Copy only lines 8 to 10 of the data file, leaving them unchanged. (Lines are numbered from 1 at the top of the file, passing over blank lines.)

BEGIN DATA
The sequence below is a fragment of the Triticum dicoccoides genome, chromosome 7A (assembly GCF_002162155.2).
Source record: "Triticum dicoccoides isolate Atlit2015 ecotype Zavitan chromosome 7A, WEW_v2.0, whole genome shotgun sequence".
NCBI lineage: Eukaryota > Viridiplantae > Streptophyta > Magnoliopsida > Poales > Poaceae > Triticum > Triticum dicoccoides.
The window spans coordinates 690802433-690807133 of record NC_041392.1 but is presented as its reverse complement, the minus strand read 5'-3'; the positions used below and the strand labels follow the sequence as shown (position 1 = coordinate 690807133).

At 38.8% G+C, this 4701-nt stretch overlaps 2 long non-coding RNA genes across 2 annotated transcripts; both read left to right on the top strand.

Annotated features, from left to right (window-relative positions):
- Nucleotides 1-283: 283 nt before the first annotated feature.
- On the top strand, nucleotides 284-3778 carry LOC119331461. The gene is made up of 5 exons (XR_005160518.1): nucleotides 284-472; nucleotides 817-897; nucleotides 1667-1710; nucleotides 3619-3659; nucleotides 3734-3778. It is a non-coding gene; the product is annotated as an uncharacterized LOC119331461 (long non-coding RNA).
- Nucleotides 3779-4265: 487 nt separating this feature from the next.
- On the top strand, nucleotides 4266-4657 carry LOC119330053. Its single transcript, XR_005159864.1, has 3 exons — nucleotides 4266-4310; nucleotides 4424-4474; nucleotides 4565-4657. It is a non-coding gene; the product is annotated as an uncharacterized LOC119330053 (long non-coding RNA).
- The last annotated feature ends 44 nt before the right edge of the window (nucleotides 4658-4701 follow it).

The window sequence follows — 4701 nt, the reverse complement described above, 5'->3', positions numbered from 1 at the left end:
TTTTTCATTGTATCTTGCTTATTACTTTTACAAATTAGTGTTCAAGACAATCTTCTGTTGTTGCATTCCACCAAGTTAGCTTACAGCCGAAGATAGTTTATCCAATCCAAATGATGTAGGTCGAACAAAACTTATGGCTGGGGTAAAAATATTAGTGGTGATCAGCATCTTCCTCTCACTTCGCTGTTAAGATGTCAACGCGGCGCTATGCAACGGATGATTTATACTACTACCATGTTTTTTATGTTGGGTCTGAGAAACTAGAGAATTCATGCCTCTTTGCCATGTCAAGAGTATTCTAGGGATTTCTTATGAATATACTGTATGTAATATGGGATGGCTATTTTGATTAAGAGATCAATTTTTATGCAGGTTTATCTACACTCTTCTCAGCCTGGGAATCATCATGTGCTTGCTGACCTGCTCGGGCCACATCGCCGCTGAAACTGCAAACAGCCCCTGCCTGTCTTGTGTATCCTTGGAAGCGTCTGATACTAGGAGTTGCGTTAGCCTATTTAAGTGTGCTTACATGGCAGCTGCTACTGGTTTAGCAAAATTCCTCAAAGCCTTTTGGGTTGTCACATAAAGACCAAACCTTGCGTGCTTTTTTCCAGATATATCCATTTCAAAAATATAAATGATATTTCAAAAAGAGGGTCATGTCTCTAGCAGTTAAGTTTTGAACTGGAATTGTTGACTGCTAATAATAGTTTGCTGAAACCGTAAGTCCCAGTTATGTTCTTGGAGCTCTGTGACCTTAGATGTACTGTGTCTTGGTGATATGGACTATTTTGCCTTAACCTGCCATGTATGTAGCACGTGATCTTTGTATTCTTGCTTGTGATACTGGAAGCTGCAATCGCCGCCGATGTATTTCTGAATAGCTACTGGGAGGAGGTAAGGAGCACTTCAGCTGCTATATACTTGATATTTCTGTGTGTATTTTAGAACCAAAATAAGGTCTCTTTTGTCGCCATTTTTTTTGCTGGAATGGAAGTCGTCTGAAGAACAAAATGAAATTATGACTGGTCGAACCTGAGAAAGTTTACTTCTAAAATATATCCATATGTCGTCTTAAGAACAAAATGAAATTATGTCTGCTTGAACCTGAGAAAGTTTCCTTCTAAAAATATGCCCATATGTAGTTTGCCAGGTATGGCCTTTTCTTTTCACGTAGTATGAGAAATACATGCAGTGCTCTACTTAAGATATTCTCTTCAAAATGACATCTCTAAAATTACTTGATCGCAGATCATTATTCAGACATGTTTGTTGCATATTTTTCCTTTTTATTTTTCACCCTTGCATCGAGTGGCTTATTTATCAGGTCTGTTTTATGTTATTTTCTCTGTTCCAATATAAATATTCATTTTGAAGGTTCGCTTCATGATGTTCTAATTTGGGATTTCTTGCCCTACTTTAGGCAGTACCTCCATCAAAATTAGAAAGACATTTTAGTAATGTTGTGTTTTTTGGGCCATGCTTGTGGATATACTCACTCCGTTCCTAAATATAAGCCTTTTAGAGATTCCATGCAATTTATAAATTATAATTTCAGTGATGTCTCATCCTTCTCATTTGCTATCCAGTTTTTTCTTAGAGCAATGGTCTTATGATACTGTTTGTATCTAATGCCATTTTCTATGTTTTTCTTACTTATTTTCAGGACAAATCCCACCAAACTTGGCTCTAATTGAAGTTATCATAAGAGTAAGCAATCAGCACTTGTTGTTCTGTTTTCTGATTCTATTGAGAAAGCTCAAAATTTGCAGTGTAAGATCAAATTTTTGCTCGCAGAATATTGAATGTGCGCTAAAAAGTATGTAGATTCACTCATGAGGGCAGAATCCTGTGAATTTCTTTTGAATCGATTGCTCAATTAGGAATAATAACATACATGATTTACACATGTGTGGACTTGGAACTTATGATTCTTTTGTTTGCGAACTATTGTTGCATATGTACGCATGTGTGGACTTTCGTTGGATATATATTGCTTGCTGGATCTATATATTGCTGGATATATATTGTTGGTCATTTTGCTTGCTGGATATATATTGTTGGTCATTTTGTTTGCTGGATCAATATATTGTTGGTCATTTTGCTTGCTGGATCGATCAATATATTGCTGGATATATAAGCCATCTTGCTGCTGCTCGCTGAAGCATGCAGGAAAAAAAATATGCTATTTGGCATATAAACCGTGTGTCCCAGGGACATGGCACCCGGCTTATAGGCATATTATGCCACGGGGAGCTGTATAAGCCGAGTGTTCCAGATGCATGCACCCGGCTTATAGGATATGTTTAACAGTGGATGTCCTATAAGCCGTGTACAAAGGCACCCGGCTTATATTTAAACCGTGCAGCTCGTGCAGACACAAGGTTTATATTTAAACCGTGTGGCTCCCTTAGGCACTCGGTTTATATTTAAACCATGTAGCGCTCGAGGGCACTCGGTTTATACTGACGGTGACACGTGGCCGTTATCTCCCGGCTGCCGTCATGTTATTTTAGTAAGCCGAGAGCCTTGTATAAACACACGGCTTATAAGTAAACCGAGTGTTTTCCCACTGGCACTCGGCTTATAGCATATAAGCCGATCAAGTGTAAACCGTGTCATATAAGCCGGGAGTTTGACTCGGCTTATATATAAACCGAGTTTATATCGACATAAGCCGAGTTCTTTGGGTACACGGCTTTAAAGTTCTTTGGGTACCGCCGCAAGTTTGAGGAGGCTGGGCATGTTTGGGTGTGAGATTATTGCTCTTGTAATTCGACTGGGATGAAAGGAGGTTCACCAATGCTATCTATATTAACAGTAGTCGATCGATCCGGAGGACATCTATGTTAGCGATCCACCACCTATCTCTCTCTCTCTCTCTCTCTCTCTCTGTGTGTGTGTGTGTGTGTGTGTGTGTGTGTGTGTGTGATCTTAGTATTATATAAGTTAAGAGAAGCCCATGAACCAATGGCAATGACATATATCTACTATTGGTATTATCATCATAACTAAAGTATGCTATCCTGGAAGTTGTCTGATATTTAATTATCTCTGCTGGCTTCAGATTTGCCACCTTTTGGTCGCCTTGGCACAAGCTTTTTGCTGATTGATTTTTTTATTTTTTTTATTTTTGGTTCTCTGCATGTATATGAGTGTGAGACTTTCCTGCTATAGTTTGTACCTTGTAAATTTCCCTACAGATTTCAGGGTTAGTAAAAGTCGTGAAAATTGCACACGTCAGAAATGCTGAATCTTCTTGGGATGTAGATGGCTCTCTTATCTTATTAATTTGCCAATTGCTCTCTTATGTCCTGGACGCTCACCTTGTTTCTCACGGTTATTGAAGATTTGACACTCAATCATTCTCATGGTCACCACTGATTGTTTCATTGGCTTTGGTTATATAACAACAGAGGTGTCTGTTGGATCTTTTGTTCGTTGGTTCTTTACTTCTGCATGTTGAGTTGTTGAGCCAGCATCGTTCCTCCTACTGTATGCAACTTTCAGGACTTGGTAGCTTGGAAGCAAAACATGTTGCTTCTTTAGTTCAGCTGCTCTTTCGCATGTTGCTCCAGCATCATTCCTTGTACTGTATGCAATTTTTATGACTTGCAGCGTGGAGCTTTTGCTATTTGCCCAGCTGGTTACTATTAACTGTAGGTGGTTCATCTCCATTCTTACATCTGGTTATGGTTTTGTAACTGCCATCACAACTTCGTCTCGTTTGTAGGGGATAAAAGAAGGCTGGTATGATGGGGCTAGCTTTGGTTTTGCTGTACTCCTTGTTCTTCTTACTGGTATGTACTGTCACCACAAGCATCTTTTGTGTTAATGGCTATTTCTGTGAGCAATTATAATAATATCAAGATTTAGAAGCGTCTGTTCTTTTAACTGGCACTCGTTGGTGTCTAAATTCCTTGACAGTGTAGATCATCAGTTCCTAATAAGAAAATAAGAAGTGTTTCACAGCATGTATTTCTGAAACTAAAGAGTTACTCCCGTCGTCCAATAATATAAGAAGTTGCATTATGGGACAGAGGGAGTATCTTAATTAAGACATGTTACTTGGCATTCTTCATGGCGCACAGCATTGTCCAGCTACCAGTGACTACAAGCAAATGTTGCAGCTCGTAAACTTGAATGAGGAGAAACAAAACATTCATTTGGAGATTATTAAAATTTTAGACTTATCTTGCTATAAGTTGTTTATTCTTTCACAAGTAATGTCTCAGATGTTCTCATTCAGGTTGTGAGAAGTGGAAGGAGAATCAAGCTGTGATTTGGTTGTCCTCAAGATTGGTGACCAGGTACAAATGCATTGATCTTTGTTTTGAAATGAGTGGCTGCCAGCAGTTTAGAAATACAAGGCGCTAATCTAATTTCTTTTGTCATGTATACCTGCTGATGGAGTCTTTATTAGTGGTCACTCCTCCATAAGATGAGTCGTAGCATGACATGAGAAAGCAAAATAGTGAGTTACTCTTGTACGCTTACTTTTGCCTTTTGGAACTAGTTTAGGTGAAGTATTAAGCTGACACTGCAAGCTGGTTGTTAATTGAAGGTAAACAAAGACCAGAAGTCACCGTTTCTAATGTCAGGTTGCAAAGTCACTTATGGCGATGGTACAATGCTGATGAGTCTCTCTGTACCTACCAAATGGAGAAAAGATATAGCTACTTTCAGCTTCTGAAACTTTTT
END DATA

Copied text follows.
- On the top strand, nucleotides 284-3778 carry LOC119331461. The gene is made up of 5 exons (XR_005160518.1): nucleotides 284-472; nucleotides 817-897; nucleotides 1667-1710; nucleotides 3619-3659; nucleotides 3734-3778. It is a non-coding gene; the product is annotated as an uncharacterized LOC119331461 (long non-coding RNA).
- Nucleotides 3779-4265: 487 nt separating this feature from the next.
- On the top strand, nucleotides 4266-4657 carry LOC119330053. Its single transcript, XR_005159864.1, has 3 exons — nucleotides 4266-4310; nucleotides 4424-4474; nucleotides 4565-4657. It is a non-coding gene; the product is annotated as an uncharacterized LOC119330053 (long non-coding RNA).